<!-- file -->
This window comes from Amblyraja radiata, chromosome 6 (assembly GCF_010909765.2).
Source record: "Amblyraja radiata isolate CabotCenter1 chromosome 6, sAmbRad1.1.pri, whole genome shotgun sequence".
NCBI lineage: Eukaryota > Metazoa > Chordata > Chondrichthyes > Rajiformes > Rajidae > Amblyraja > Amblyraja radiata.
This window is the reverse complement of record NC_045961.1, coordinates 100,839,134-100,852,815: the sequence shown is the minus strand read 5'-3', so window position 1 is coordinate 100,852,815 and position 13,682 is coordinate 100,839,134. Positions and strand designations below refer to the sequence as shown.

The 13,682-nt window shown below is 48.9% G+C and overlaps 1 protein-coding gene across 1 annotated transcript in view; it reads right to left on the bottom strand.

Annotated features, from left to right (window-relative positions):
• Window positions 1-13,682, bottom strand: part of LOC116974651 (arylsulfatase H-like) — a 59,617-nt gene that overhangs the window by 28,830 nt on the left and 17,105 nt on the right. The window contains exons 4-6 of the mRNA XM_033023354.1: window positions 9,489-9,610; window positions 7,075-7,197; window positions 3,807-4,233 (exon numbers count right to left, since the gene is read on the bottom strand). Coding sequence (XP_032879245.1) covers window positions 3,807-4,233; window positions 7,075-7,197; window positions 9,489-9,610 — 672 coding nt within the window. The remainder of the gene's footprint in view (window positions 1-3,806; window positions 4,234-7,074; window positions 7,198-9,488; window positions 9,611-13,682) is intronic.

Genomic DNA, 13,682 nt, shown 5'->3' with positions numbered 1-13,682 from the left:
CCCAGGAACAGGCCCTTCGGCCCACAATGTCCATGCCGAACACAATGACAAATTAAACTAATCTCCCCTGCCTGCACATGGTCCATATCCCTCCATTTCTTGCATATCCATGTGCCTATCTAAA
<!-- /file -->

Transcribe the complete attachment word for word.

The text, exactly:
This window comes from Amblyraja radiata, chromosome 6 (assembly GCF_010909765.2).
Source record: "Amblyraja radiata isolate CabotCenter1 chromosome 6, sAmbRad1.1.pri, whole genome shotgun sequence".
NCBI lineage: Eukaryota > Metazoa > Chordata > Chondrichthyes > Rajiformes > Rajidae > Amblyraja > Amblyraja radiata.
This window is the reverse complement of record NC_045961.1, coordinates 100,839,134-100,852,815: the sequence shown is the minus strand read 5'-3', so window position 1 is coordinate 100,852,815 and position 13,682 is coordinate 100,839,134. Positions and strand designations below refer to the sequence as shown.

The 13,682-nt window shown below is 48.9% G+C and overlaps 1 protein-coding gene across 1 annotated transcript in view; it reads right to left on the bottom strand.

Annotated features, from left to right (window-relative positions):
• Window positions 1-13,682, bottom strand: part of LOC116974651 (arylsulfatase H-like) — a 59,617-nt gene that overhangs the window by 28,830 nt on the left and 17,105 nt on the right. The window contains exons 4-6 of the mRNA XM_033023354.1: window positions 9,489-9,610; window positions 7,075-7,197; window positions 3,807-4,233 (exon numbers count right to left, since the gene is read on the bottom strand). Coding sequence (XP_032879245.1) covers window positions 3,807-4,233; window positions 7,075-7,197; window positions 9,489-9,610 — 672 coding nt within the window. The remainder of the gene's footprint in view (window positions 1-3,806; window positions 4,234-7,074; window positions 7,198-9,488; window positions 9,611-13,682) is intronic.

Genomic DNA, 13,682 nt, shown 5'->3' with positions numbered 1-13,682 from the left:
CCCAGGAACAGGCCCTTCGGCCCACAATGTCCATGCCGAACACAATGACAAATTAAACTAATCTCCCCTGCCTGCACATGGTCCATATCCCTCCATTTCTTGCATATCCATGTGCCTATCTAAA